For retired teacher Paul Holmes, a recent humanitarian trip to El Salvador played a significant role in the healing process following the loss of his youngest son.
“The whole idea of doing something for other people – turning grief towards something for others – that’s a big part of it,” Holmes said.
The genesis of the trip took place in the fall of 2019, he said, when Shelter Canada’s president, Airdrie resident Jim Noble, reached out and suggested he participate.
“He was aware that we had lost our son, David, to suicide almost two years ago,” Holmes said. “He shared with me that he had lost his own son almost 20 years ago; [he] also took his life. What he shared with me is that, through becoming involved with building houses in Central America, and specifically El Salvador, he had found it to be a very healing experience for him.”
Holmes, along with his son Joel, committed to the trip shortly after that conversation.
“Through myself and another generous person, my personal costs were covered, but then there’s the expectation that people who go try to raise enough money for one house to be built,” Holmes said. “The cost of building a house is $3,400.”
Through community support, including a fundraiser at Cooper’s Crossing School – where Holmes taught before retirement – a donation box at a local A&W Restaurant and a sizeable donation from an individual, Holmes and Joel raised $7,777 – more than enough to cover two houses.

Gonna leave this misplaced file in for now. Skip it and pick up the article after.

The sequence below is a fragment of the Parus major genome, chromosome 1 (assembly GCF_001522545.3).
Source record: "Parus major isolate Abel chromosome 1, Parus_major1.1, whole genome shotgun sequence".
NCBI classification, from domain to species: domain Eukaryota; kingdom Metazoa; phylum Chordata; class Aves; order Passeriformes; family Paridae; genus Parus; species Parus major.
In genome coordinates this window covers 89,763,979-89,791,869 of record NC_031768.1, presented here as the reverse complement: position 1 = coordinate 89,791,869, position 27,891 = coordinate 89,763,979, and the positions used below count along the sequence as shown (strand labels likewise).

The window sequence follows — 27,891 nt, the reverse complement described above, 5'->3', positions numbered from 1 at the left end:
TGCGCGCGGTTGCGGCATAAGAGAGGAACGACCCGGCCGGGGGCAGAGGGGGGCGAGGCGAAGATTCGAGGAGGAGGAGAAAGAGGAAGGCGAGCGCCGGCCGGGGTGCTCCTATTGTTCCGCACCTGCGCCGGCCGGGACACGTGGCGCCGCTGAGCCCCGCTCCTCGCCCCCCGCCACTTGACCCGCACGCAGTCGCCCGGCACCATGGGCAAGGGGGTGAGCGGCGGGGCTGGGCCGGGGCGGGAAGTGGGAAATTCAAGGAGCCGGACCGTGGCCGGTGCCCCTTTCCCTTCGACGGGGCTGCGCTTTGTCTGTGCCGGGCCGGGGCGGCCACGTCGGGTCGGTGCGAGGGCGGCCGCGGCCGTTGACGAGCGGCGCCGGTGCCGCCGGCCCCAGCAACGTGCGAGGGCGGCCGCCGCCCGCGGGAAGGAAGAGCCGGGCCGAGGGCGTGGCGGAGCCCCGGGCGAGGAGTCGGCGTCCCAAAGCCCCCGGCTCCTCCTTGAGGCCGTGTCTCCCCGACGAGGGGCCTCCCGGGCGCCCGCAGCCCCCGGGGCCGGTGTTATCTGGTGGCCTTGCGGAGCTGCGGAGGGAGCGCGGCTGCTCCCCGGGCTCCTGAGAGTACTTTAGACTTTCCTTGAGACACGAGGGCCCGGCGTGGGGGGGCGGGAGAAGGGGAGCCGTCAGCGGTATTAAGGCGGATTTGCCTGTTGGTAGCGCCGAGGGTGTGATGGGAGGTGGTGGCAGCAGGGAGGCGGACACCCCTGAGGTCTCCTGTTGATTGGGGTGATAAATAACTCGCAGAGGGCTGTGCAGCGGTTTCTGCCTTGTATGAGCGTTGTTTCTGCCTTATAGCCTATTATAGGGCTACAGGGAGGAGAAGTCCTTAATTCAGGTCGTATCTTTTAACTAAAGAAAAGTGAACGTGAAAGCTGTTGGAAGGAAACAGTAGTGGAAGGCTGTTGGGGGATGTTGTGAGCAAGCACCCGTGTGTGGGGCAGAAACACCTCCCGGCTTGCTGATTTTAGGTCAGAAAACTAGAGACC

The team – comprised 15 other Albertans from Calgary, Airdrie and Wainwright – left for El Salvador Feb. 1 and returned Feb. 8. They stayed in the San Vicente area, which Holmes said is about an hour away from the capital, San Salvador, and built houses in the surrounding rural areas.
“In that period of time, we built 20 houses,” he said.
According to Holmes, the families that eventually occupy the homes complete an application demonstrating their need, then put a small amount of money toward the house and assist in its construction.
“It was fabulous for me to see the transforming effect of building a house for people in that area,” he said.
Holmes said he was particularly moved that one of the homes he helped build was for a 22-year-old and his wife, which is the same age David was at his passing. The couple also had a baby whose second name was David.
Turning his grief into something positive for other people was a key aspect of the trip’s healing effect, he said, as was spending time with Joel and strengthening that father-son bond. For Joel, the trip was an opportunity to support and bond with his father.
“I knew it was really important for my dad, and I knew he had a vision for the trip and had a big idea of how, emotionally, it would work for some healing for him,” he said.
Holmes, a Christian, said the trip also edified his faith.
“To be very open, it would feel like I had a heavenly father who was saying, 'I understand your grief,'” he said.
Two of the houses were dedicated to David’s memory, who Holmes described as a bright and selfless young man who had planned to become a doctor with Doctors Without Borders to help others.
“While David, in many ways, was consumed with big picture issues and the state of the world,” Holmes said, “one of the times he was happiest in the last year of his life was when he went on a house-building mission to the Dominican Republic.
“I think David would be really thrilled that these homes were built in his name.”